I recently met an old friend who works at one of the local hi-tech companies and was very excited about his up coming trip to Asia. He was going there for a couple of months and was hoping to get some sight seeing in.
On the flip side he did say that he was going to train a team of 10 and said that in 5 years he would have trained himself out of his job.
5 years ago, around the time of the tech bubble burst, manufacturing jobs were lost to Asia. It became apparent that we could not compete at that price level. At that time everyone said that it was ok as long as Canada was still involved heavily in R&D.
However, this conversation about training teams overseas are all too common today. What happens 5 years from now? Is Canada going to give up their R&D to the overseas market as we can’t afford to innovate here?
Let’s take a step back and try to connect the dots.
- In Canada our universities are heavily subsidized, we pay at least 10 times less for tuition here than south of the border. So as a country a significant amount of our investment goes into university education. In Ottawa it’s not uncommon for someone to have multiple degrees
- Since the technology downturn a few years ago, there are still thousands of underemployed tech workers in Ottawa. They are very well educated and have a lot of industry experience however there is no place for them to use these talents. Instead they have to settle for pizza delivery, warehouse work etc…. Silicon Valley North has not bounced back to its glory days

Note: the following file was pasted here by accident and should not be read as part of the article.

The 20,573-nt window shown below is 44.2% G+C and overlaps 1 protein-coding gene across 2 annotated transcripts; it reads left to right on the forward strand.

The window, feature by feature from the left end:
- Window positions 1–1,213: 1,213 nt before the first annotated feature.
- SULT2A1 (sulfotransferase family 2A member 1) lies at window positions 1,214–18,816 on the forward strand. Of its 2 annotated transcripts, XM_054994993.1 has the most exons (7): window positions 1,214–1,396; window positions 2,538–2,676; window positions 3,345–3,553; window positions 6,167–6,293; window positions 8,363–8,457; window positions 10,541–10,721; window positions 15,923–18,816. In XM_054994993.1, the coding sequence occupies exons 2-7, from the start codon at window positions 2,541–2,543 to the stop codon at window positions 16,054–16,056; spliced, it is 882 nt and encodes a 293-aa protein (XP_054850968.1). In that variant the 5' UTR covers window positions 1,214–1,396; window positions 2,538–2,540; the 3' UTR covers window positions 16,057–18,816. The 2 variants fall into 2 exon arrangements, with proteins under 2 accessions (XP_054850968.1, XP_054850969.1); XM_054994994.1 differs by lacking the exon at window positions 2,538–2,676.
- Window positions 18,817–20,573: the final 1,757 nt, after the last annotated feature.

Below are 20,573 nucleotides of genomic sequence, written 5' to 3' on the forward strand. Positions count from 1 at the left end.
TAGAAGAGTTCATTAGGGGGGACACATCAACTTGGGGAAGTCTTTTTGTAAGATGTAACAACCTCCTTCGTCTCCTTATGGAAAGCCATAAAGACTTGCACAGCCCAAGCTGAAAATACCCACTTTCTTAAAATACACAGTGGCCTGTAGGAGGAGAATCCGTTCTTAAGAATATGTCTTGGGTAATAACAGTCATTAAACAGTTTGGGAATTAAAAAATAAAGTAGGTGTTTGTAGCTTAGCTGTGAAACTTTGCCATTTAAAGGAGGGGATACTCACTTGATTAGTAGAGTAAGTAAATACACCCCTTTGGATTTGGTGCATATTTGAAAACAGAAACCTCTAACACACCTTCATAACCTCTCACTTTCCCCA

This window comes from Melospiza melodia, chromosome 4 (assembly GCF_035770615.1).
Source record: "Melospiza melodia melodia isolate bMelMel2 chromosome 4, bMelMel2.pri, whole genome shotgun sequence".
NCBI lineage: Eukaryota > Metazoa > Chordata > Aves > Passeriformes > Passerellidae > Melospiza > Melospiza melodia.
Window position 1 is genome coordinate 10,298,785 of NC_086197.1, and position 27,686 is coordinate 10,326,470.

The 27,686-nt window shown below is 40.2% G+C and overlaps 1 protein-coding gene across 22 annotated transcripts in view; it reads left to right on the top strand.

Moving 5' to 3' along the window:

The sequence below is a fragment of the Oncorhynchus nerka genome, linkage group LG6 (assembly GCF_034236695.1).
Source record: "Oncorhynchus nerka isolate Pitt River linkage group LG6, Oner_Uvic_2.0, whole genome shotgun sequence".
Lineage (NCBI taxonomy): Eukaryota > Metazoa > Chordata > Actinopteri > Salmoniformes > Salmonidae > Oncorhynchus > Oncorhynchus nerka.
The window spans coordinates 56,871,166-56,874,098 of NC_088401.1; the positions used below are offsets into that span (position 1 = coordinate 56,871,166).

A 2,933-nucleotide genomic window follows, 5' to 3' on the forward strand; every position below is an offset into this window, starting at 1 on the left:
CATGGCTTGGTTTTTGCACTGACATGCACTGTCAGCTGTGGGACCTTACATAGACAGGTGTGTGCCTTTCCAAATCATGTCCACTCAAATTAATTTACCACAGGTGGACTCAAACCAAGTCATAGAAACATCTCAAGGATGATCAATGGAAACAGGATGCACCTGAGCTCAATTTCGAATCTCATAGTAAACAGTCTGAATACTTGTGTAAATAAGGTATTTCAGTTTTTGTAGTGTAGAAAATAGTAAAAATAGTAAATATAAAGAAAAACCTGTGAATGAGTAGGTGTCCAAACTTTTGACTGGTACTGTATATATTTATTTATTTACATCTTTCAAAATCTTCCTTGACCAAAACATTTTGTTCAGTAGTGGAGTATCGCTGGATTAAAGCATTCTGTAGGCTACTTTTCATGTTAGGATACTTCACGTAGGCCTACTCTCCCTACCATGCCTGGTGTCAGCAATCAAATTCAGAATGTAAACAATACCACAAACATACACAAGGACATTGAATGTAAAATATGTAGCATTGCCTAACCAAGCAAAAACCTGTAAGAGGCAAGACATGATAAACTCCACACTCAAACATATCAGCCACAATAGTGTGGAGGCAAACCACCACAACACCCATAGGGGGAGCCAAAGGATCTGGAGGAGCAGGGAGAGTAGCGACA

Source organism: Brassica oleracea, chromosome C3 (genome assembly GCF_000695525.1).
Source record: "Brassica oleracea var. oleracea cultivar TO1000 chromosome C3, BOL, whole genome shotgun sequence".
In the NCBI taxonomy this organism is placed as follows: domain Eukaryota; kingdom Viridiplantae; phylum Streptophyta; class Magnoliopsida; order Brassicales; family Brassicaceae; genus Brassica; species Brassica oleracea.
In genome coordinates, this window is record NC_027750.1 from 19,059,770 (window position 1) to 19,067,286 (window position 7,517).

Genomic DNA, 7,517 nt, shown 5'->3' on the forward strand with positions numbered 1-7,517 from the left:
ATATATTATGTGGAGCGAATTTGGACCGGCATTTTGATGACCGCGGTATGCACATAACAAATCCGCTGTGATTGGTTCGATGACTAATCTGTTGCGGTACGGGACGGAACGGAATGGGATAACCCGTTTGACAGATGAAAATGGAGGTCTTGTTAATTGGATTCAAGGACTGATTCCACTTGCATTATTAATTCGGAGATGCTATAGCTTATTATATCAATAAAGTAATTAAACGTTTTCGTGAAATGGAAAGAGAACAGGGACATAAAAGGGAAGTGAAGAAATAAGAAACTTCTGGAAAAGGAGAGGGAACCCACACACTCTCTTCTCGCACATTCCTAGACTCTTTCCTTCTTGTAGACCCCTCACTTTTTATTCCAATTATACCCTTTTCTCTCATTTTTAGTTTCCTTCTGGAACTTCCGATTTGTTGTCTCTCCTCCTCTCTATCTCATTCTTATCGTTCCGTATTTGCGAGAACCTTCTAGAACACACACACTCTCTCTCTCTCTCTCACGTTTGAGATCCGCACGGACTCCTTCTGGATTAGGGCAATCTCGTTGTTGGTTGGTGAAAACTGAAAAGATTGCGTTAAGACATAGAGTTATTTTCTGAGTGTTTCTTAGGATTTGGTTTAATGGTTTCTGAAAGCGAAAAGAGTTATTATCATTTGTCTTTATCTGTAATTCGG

- With the current trend of training R&D teams overseas the underemployed will increase significantly over the next 5 years, hence a wasted investment in the university education
The city of Montreal did something very interesting a few years ago. They promoted their animation industry to the global market. Today there are a lot of very successful companies that specialize in animation and gaming. Montreal is known worldwide for this particular skill which have lead to a lot overseas customers.
With this in mind, I do have a very easy solution to this problem, promote the technical talent in this city globally.
I have had this conversation with various decision makers in this city and they all tell me that a hi-tech company, Dell had moved here for this reason. I need to clarify this whole Dell situation… when Dell moved to Ottawa to create thousands of jobs, it was for their “call center”!!!!! These types of jobs are low paying and for students, not for someone who has a degree and several years of industry experience.
Let’s promote Silicon Valley North and attract overseas companies to set up shop here for R&D and let Canada utilize their investment in the education of their tech workers.